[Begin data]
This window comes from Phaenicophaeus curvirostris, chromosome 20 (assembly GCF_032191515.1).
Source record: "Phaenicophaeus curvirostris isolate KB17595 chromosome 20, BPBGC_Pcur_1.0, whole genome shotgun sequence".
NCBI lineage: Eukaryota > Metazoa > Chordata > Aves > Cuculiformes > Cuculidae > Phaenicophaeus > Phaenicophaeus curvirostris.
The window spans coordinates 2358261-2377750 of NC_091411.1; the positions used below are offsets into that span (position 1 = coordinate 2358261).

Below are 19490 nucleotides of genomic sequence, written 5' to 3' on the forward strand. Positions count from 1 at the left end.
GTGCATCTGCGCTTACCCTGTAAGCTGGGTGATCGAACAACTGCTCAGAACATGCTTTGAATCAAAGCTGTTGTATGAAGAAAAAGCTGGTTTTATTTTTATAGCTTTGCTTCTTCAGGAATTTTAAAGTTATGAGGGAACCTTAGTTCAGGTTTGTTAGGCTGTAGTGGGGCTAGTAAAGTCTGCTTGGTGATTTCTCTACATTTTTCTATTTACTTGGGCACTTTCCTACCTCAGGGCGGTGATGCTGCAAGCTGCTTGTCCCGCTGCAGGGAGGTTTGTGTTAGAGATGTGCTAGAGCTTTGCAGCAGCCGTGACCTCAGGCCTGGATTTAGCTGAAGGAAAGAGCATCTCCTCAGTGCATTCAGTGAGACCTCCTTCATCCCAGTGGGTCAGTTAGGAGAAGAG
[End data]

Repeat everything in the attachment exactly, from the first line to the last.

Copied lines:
This window comes from Phaenicophaeus curvirostris, chromosome 20 (assembly GCF_032191515.1).
Source record: "Phaenicophaeus curvirostris isolate KB17595 chromosome 20, BPBGC_Pcur_1.0, whole genome shotgun sequence".
NCBI lineage: Eukaryota > Metazoa > Chordata > Aves > Cuculiformes > Cuculidae > Phaenicophaeus > Phaenicophaeus curvirostris.
The window spans coordinates 2358261-2377750 of NC_091411.1; the positions used below are offsets into that span (position 1 = coordinate 2358261).

Below are 19490 nucleotides of genomic sequence, written 5' to 3' on the forward strand. Positions count from 1 at the left end.
GTGCATCTGCGCTTACCCTGTAAGCTGGGTGATCGAACAACTGCTCAGAACATGCTTTGAATCAAAGCTGTTGTATGAAGAAAAAGCTGGTTTTATTTTTATAGCTTTGCTTCTTCAGGAATTTTAAAGTTATGAGGGAACCTTAGTTCAGGTTTGTTAGGCTGTAGTGGGGCTAGTAAAGTCTGCTTGGTGATTTCTCTACATTTTTCTATTTACTTGGGCACTTTCCTACCTCAGGGCGGTGATGCTGCAAGCTGCTTGTCCCGCTGCAGGGAGGTTTGTGTTAGAGATGTGCTAGAGCTTTGCAGCAGCCGTGACCTCAGGCCTGGATTTAGCTGAAGGAAAGAGCATCTCCTCAGTGCATTCAGTGAGACCTCCTTCATCCCAGTGGGTCAGTTAGGAGAAGAG